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Ludwig Van
Toronto Montreal

SCRUTINY | Tapestry Opera Gets a Punk Rock Twist

By Michael Vincent on November 20, 2015

Jordan de Souza in TAP-EX METALLURGY (Photo: Dahlia Katz)
Jordan de Souza in TAP-EX METALLURGY (Photo: Dahlia Katz)

Tapestry Opera: Tap:Ex Metallurgy with members of Fucked Up and Tenor David Pomeroy and Mezzo-soprano Krisztina Szabó. Ernest Balmer Studio, 9 Trinity St, Studio 315. Thursday, November 19, 2015.

Toronto’s Tapestry Opera have been leading the way down the path towards new opera through both experimentation and innovation. Their most adventurous endeavour is the annual Tap:Ex series, which explores new models through which opera might become a 21st century vision. Now in its third year, last night marked the opening of Tapestry Opera’s Tap:Ex Metallurgy. This round is all about collaboration between two unlikely sources – Punk Rock and bel canto.

It was Fucked Up, and by that I mean the Canadian hardcore punk band from Toronto. They aren’t just any hardcore punk band either. They won the 2009 Polaris Music Prize for the album “The Chemistry of Common Life”, and have a devout following. Three members of the band (Jonah Falco, Mike Haliechuk, and Josh Zuker) have spent recent weeks collaborating with Tapestry, to see if their music can sit with crossed legs in front of music stands for an audience that politely claps at the end of movements. (No stage diving, but there was a moment where I thought about it.)

The room, painted white, was filled with 50 odd chairs and left those at the rear end with a view of the performers from the neck up. The audience wasn’t your typical Fucked Up crowd – no Doc Martins, or studded leather belts – just lots of hoodies and mall scarves. The familiar span of local opera-bloggerati were out in their full glory. (Opera bloggers always do the double cheek air kiss, which I was schooled on after an awkward exchange that had me pressed into the side of a beehive up-do, and a ruthless hoop earring.)

Michael Vincent
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Michael Vincent

Michael Vincent is the Editor-in-chief Ludwig Van and CEO of Museland Media. He publishes regularly and writes occasionally. He has worked as a senior editor for over fifteen years and is a former freelance classical music critic for the Toronto Star. Michael holds a Doctorate in Music from the University of Toronto.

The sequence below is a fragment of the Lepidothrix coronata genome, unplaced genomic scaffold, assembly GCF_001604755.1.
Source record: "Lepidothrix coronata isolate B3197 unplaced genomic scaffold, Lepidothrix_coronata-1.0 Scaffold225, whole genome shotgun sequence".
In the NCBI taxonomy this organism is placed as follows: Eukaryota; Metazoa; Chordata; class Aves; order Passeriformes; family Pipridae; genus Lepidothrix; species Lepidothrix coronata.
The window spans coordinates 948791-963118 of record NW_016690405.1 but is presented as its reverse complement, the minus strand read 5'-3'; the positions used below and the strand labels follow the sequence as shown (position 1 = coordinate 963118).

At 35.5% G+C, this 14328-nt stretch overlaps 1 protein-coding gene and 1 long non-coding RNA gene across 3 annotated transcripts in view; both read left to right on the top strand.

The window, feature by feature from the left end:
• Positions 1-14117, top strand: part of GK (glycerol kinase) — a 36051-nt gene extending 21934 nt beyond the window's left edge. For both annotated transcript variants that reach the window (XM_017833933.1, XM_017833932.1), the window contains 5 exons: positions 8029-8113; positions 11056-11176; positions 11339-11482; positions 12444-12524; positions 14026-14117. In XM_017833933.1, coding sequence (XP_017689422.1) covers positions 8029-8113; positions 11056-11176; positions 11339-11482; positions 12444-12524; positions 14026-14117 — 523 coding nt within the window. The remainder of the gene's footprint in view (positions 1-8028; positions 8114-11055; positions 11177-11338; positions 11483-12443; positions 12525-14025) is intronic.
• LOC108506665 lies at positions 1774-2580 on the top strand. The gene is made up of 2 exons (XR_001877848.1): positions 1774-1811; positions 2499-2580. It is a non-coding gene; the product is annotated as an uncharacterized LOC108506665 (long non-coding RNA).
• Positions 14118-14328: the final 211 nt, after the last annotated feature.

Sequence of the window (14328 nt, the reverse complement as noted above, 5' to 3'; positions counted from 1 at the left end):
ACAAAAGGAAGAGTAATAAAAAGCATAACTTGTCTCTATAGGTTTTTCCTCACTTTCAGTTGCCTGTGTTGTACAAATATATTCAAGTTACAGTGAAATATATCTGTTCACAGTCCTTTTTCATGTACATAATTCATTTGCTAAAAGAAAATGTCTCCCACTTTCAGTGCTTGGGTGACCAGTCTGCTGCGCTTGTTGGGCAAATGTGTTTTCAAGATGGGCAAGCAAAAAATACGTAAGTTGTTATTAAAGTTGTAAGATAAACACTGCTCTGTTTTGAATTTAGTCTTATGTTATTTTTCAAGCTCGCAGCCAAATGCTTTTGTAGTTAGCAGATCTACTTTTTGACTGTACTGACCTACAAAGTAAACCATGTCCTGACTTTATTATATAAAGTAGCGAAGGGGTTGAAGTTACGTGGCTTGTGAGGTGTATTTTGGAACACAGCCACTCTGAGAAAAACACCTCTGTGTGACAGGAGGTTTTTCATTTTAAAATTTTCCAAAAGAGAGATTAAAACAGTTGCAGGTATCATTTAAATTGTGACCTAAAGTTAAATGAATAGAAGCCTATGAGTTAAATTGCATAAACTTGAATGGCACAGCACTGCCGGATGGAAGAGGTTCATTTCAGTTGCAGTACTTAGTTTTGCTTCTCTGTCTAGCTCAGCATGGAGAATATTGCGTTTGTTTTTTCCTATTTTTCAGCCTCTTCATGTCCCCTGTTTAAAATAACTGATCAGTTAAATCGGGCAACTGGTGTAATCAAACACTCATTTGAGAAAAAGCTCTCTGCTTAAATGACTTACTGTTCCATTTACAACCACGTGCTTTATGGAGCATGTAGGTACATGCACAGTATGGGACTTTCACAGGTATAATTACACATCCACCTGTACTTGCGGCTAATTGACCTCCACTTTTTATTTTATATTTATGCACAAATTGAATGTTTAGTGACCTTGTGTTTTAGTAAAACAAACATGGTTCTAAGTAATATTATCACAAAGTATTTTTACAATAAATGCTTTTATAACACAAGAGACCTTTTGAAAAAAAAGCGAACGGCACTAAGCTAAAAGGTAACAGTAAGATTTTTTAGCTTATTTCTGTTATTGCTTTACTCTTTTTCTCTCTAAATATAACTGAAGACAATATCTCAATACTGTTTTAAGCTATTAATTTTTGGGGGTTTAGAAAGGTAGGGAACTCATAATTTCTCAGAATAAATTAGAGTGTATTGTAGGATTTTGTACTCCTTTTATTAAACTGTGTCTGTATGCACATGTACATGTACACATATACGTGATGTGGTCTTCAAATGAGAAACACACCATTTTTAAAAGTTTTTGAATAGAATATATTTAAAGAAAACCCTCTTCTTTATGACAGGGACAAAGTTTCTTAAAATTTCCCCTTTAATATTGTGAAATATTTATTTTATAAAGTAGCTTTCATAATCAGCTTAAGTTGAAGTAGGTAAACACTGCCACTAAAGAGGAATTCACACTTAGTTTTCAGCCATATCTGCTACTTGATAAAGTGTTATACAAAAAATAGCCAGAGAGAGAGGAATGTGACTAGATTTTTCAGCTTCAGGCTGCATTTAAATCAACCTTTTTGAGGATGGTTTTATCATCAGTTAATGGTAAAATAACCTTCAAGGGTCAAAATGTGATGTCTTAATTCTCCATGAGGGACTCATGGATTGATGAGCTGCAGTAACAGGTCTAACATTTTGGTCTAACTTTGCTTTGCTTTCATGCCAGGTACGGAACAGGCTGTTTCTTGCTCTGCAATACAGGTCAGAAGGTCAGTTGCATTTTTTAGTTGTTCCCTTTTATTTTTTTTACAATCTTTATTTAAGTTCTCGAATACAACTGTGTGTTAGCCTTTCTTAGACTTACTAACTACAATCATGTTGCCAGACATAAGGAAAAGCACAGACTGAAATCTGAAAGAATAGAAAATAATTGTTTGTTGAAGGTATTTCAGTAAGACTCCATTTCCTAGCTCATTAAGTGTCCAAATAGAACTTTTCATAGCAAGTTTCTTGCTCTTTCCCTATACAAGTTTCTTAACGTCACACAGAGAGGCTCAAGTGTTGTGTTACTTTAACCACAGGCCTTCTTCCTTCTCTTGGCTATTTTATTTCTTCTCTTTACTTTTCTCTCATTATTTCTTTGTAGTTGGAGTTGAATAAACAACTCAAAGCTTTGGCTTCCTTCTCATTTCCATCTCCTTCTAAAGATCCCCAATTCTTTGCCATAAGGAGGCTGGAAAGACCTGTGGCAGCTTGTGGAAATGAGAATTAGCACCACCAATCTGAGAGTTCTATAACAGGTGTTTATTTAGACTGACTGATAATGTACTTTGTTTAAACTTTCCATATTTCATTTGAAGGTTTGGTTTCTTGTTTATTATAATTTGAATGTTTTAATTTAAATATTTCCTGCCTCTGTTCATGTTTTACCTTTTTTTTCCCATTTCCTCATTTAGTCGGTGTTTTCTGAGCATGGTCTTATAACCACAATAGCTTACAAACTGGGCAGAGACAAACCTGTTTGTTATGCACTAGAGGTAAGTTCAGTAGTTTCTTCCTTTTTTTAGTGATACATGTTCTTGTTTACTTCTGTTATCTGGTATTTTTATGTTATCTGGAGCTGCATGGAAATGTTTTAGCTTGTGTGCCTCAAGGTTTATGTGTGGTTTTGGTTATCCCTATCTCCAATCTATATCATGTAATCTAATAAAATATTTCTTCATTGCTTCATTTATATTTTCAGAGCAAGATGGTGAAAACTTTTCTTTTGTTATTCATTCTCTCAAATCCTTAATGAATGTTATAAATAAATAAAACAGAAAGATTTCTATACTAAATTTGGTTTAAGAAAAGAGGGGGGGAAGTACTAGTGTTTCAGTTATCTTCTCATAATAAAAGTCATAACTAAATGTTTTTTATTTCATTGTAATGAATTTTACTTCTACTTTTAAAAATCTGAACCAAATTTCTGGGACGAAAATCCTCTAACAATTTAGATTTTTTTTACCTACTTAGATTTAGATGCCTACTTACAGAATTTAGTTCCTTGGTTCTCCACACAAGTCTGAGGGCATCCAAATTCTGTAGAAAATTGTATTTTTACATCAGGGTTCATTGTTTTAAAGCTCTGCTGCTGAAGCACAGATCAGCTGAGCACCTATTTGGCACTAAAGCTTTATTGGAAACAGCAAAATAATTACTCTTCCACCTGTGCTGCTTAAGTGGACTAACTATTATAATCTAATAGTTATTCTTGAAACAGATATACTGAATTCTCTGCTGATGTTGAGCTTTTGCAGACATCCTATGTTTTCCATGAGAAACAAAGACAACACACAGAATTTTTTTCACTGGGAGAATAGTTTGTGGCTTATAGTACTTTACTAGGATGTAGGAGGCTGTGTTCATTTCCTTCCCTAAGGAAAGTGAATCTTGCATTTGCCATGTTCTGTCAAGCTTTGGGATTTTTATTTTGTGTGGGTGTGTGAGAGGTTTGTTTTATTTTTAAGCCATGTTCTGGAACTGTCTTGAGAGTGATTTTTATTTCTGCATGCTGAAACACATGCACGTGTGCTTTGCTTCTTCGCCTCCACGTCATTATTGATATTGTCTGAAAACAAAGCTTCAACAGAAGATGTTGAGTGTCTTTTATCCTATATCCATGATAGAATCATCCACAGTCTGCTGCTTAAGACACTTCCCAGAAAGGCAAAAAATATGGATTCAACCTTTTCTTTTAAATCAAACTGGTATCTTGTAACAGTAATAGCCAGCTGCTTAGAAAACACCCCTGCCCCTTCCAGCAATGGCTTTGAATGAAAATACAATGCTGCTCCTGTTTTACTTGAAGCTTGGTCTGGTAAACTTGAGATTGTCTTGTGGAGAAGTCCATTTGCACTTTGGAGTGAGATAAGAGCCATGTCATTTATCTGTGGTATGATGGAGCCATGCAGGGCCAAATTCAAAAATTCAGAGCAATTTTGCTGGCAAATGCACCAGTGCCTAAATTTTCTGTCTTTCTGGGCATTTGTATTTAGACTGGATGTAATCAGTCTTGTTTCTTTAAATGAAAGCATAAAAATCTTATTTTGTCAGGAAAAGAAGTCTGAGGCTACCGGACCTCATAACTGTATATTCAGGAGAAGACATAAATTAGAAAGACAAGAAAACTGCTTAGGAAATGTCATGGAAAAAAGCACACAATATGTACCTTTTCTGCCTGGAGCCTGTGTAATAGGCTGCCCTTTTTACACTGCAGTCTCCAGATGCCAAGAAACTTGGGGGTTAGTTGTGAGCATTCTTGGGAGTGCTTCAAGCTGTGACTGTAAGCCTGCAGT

Michael Vincent
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Metallurgy A

The night opened with a collaboration of co-Librettists Mike Haliechuk (lead guitarist of Fucked Up) and David James Brock, and Jonah Falco as composer (Mr. Jo as he is also known). The half-hour long work featured a small ensemble of strings, piano, electric guitar and analog Moog Synthesizer, which was a beautiful touch.

The story was about a couple, played by tenor David Pomeroy and mezzo-soprano Krisztina Szabó, who were coming to terms with the tragic death of their young daughter. Like a John Cassavetes film, things metaphorically fall apart as each member of the ensemble left the stage, one at a time. The last to remain was the violinist (Yoobin Ahn) who closed with a solemn dirge. The work was skillfully sung by Szabó, whose voice cleared a path through the music full of loose ends, and sometimes rocky intonation in the strings, which struggled throughout with unidiomatic writing. Music Director and Tapestry conductor-in-residence, Jordan de Souza did a fine job keeping the train on track and despite some faults, it was an engaging and worthwhile work by composer Jonah Falco.

Metallurgy B

The highlight of the night was by David James Brock and composer Ivan Barbotin. Described in a single sentence, “Love at first sight to a lifetime of ups and downs in 15 minutes,” the mini-opera was well worth the night out. Again David Pomeroy and Krisztina Szabó carried the scenes, which included a lifelong relationship from the first date to old age.

The libretto was well-defined and full of room for the actors to live out their roles. It included an impromptu scene, where Pomeroy picked up a flying V electric guitar and plays 1980’s metal to drown out the marital spat. Hilarious.

Both works featured notable lighting by production designer David DeGrow, which made for extra pizazz on the Distillery boarding house turned Tapestry HQ.

While many of Toronto’s indie opera companies continue to push the corners out of traditional square opera into new shapes, last night was an entirely new shape. While there were a few rough edges, these were quickly overlooked in the spirit of exploration, and in the case of Barbotin’s contribution, darn right fun.

Tap:Ex Metallurgy runs through November 21st, at the Ernest Balmer Studio in the Distillery District. For details and tickets see here.

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Michael Vincent
Follow me

Michael Vincent

Michael Vincent is the Editor-in-chief Ludwig Van and CEO of Museland Media. He publishes regularly and writes occasionally. He has worked as a senior editor for over fifteen years and is a former freelance classical music critic for the Toronto Star. Michael holds a Doctorate in Music from the University of Toronto.
Michael Vincent
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